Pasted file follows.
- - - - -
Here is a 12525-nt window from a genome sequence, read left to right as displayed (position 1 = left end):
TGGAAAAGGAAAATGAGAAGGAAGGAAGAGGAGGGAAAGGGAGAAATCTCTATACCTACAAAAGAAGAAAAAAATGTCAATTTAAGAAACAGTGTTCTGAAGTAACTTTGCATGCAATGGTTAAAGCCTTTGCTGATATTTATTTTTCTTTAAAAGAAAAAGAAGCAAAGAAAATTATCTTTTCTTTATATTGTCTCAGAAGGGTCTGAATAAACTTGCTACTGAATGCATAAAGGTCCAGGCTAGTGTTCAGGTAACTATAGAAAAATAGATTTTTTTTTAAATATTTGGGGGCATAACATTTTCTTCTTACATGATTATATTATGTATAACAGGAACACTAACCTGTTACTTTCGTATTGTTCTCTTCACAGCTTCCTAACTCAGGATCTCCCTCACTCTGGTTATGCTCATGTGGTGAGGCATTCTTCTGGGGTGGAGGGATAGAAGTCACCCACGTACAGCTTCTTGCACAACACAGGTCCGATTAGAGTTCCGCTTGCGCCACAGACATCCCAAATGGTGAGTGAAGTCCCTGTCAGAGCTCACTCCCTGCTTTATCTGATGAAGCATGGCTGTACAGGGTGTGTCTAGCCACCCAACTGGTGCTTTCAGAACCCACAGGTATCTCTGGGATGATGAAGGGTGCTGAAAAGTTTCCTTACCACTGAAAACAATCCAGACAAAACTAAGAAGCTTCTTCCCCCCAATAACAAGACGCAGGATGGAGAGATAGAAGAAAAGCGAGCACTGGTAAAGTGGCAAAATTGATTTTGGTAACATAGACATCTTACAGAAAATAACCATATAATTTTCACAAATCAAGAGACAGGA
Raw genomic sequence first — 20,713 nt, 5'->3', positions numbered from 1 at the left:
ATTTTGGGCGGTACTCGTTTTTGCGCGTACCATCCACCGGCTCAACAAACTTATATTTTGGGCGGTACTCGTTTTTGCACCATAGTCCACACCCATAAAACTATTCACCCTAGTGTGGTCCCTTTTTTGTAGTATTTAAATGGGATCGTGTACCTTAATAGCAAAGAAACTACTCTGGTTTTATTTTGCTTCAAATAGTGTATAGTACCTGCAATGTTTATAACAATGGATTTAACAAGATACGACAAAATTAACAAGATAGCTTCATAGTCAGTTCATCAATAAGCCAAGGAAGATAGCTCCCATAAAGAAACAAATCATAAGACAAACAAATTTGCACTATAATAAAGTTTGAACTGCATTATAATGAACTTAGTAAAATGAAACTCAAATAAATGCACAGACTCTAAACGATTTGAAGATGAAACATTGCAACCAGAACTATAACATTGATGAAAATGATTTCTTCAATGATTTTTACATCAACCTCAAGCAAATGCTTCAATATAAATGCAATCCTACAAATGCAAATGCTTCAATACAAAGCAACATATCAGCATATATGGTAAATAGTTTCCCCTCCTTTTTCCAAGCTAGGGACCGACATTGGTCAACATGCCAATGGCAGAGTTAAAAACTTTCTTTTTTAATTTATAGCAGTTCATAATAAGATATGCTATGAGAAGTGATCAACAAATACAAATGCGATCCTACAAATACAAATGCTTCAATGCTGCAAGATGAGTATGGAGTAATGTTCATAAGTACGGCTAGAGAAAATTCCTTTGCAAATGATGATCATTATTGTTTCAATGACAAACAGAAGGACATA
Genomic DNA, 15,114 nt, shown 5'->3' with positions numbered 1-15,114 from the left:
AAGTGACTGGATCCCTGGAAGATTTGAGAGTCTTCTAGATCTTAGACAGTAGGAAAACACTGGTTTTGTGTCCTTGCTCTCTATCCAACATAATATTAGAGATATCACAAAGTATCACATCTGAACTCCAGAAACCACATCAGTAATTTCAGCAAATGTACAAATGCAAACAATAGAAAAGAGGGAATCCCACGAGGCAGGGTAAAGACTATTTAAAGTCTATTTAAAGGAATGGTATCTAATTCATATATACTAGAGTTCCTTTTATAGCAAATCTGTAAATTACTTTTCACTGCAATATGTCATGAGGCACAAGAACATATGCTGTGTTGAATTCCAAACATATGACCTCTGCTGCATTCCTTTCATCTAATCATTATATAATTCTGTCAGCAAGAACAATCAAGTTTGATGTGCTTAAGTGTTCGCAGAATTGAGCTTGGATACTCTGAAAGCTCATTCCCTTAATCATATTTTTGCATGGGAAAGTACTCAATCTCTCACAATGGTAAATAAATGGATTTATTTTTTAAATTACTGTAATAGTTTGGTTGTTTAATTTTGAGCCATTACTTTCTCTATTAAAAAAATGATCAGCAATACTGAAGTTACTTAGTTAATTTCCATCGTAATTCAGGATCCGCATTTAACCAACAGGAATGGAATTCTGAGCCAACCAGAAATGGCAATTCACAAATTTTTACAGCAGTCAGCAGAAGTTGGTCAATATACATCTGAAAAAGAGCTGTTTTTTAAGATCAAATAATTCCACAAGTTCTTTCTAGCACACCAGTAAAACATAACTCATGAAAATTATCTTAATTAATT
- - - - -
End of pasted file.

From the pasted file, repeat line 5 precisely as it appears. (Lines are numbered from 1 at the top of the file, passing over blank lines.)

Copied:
Genomic DNA, 15,114 nt, shown 5'->3' with positions numbered 1-15,114 from the left: